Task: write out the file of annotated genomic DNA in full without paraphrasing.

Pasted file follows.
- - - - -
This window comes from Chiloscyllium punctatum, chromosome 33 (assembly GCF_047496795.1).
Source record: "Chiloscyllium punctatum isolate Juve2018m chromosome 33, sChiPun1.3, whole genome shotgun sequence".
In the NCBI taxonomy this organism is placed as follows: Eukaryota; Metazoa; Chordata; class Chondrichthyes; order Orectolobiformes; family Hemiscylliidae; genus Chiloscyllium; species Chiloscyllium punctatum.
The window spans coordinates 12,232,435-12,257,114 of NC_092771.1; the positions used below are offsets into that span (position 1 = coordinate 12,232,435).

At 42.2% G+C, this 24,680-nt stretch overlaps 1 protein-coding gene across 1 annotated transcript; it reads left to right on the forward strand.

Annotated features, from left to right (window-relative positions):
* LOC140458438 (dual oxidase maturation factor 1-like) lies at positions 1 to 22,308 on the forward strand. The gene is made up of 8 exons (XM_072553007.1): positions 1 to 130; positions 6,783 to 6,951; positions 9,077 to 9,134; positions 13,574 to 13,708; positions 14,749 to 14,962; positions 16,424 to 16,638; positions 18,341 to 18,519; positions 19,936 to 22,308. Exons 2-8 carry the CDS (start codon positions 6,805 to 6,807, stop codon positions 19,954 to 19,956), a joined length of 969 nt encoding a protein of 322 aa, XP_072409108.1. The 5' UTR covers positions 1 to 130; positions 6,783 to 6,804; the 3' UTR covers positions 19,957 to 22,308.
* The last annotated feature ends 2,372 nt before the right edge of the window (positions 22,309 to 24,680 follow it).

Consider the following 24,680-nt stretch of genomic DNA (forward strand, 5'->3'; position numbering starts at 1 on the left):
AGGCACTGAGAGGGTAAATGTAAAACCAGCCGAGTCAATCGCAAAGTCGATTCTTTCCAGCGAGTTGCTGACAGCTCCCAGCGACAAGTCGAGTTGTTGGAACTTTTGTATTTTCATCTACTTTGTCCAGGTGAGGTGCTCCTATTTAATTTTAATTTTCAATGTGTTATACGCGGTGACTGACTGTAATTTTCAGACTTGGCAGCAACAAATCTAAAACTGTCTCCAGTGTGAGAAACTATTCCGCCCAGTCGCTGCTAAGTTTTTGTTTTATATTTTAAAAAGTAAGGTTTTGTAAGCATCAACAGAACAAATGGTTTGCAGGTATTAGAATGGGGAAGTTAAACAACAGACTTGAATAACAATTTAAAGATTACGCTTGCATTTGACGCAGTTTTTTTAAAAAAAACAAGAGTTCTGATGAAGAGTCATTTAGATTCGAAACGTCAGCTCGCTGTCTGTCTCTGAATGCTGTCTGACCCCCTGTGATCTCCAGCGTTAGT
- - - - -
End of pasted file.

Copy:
This window comes from Chiloscyllium punctatum, chromosome 33 (assembly GCF_047496795.1).
Source record: "Chiloscyllium punctatum isolate Juve2018m chromosome 33, sChiPun1.3, whole genome shotgun sequence".
In the NCBI taxonomy this organism is placed as follows: Eukaryota; Metazoa; Chordata; class Chondrichthyes; order Orectolobiformes; family Hemiscylliidae; genus Chiloscyllium; species Chiloscyllium punctatum.
The window spans coordinates 12,232,435-12,257,114 of NC_092771.1; the positions used below are offsets into that span (position 1 = coordinate 12,232,435).

At 42.2% G+C, this 24,680-nt stretch overlaps 1 protein-coding gene across 1 annotated transcript; it reads left to right on the forward strand.

Annotated features, from left to right (window-relative positions):
* LOC140458438 (dual oxidase maturation factor 1-like) lies at positions 1 to 22,308 on the forward strand. The gene is made up of 8 exons (XM_072553007.1): positions 1 to 130; positions 6,783 to 6,951; positions 9,077 to 9,134; positions 13,574 to 13,708; positions 14,749 to 14,962; positions 16,424 to 16,638; positions 18,341 to 18,519; positions 19,936 to 22,308. Exons 2-8 carry the CDS (start codon positions 6,805 to 6,807, stop codon positions 19,954 to 19,956), a joined length of 969 nt encoding a protein of 322 aa, XP_072409108.1. The 5' UTR covers positions 1 to 130; positions 6,783 to 6,804; the 3' UTR covers positions 19,957 to 22,308.
* The last annotated feature ends 2,372 nt before the right edge of the window (positions 22,309 to 24,680 follow it).

Consider the following 24,680-nt stretch of genomic DNA (forward strand, 5'->3'; position numbering starts at 1 on the left):
AGGCACTGAGAGGGTAAATGTAAAACCAGCCGAGTCAATCGCAAAGTCGATTCTTTCCAGCGAGTTGCTGACAGCTCCCAGCGACAAGTCGAGTTGTTGGAACTTTTGTATTTTCATCTACTTTGTCCAGGTGAGGTGCTCCTATTTAATTTTAATTTTCAATGTGTTATACGCGGTGACTGACTGTAATTTTCAGACTTGGCAGCAACAAATCTAAAACTGTCTCCAGTGTGAGAAACTATTCCGCCCAGTCGCTGCTAAGTTTTTGTTTTATATTTTAAAAAGTAAGGTTTTGTAAGCATCAACAGAACAAATGGTTTGCAGGTATTAGAATGGGGAAGTTAAACAACAGACTTGAATAACAATTTAAAGATTACGCTTGCATTTGACGCAGTTTTTTTAAAAAAAACAAGAGTTCTGATGAAGAGTCATTTAGATTCGAAACGTCAGCTCGCTGTCTGTCTCTGAATGCTGTCTGACCCCCTGTGATCTCCAGCGTTAGT